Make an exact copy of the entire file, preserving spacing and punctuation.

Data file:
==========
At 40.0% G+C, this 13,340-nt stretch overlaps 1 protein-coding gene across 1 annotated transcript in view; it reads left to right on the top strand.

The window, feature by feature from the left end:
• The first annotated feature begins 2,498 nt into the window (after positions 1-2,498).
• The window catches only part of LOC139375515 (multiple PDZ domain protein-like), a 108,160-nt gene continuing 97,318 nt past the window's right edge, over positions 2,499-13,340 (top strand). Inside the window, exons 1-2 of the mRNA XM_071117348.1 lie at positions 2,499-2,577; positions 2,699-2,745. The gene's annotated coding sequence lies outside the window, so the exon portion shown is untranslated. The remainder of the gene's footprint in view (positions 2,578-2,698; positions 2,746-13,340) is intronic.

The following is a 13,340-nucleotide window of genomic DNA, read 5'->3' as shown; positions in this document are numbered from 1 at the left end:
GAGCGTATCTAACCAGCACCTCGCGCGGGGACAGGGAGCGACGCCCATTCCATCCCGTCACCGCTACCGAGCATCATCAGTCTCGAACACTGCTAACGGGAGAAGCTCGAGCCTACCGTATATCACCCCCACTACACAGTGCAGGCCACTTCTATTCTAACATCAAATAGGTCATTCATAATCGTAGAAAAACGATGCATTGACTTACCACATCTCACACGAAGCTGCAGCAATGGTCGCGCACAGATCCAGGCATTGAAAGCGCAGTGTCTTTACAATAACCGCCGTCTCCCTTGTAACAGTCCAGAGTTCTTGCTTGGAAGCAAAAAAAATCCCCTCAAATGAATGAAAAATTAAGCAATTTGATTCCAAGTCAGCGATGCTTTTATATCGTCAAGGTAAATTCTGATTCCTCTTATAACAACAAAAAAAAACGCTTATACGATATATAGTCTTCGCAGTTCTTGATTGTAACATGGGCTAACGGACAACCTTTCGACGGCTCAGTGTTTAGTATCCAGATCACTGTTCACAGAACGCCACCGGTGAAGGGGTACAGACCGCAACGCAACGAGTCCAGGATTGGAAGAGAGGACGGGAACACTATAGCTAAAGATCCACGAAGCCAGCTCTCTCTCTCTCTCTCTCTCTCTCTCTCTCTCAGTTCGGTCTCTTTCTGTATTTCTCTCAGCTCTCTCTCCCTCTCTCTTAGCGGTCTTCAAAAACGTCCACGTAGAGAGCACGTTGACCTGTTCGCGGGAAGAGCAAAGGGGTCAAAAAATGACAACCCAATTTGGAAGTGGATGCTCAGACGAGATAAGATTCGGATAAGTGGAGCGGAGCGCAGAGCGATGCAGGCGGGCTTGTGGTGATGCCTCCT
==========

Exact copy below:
At 40.0% G+C, this 13,340-nt stretch overlaps 1 protein-coding gene across 1 annotated transcript in view; it reads left to right on the top strand.

The window, feature by feature from the left end:
• The first annotated feature begins 2,498 nt into the window (after positions 1-2,498).
• The window catches only part of LOC139375515 (multiple PDZ domain protein-like), a 108,160-nt gene continuing 97,318 nt past the window's right edge, over positions 2,499-13,340 (top strand). Inside the window, exons 1-2 of the mRNA XM_071117348.1 lie at positions 2,499-2,577; positions 2,699-2,745. The gene's annotated coding sequence lies outside the window, so the exon portion shown is untranslated. The remainder of the gene's footprint in view (positions 2,578-2,698; positions 2,746-13,340) is intronic.

The following is a 13,340-nucleotide window of genomic DNA, read 5'->3' as shown; positions in this document are numbered from 1 at the left end:
GAGCGTATCTAACCAGCACCTCGCGCGGGGACAGGGAGCGACGCCCATTCCATCCCGTCACCGCTACCGAGCATCATCAGTCTCGAACACTGCTAACGGGAGAAGCTCGAGCCTACCGTATATCACCCCCACTACACAGTGCAGGCCACTTCTATTCTAACATCAAATAGGTCATTCATAATCGTAGAAAAACGATGCATTGACTTACCACATCTCACACGAAGCTGCAGCAATGGTCGCGCACAGATCCAGGCATTGAAAGCGCAGTGTCTTTACAATAACCGCCGTCTCCCTTGTAACAGTCCAGAGTTCTTGCTTGGAAGCAAAAAAAATCCCCTCAAATGAATGAAAAATTAAGCAATTTGATTCCAAGTCAGCGATGCTTTTATATCGTCAAGGTAAATTCTGATTCCTCTTATAACAACAAAAAAAAACGCTTATACGATATATAGTCTTCGCAGTTCTTGATTGTAACATGGGCTAACGGACAACCTTTCGACGGCTCAGTGTTTAGTATCCAGATCACTGTTCACAGAACGCCACCGGTGAAGGGGTACAGACCGCAACGCAACGAGTCCAGGATTGGAAGAGAGGACGGGAACACTATAGCTAAAGATCCACGAAGCCAGCTCTCTCTCTCTCTCTCTCTCTCTCTCTCTCTCAGTTCGGTCTCTTTCTGTATTTCTCTCAGCTCTCTCTCCCTCTCTCTTAGCGGTCTTCAAAAACGTCCACGTAGAGAGCACGTTGACCTGTTCGCGGGAAGAGCAAAGGGGTCAAAAAATGACAACCCAATTTGGAAGTGGATGCTCAGACGAGATAAGATTCGGATAAGTGGAGCGGAGCGCAGAGCGATGCAGGCGGGCTTGTGGTGATGCCTCCT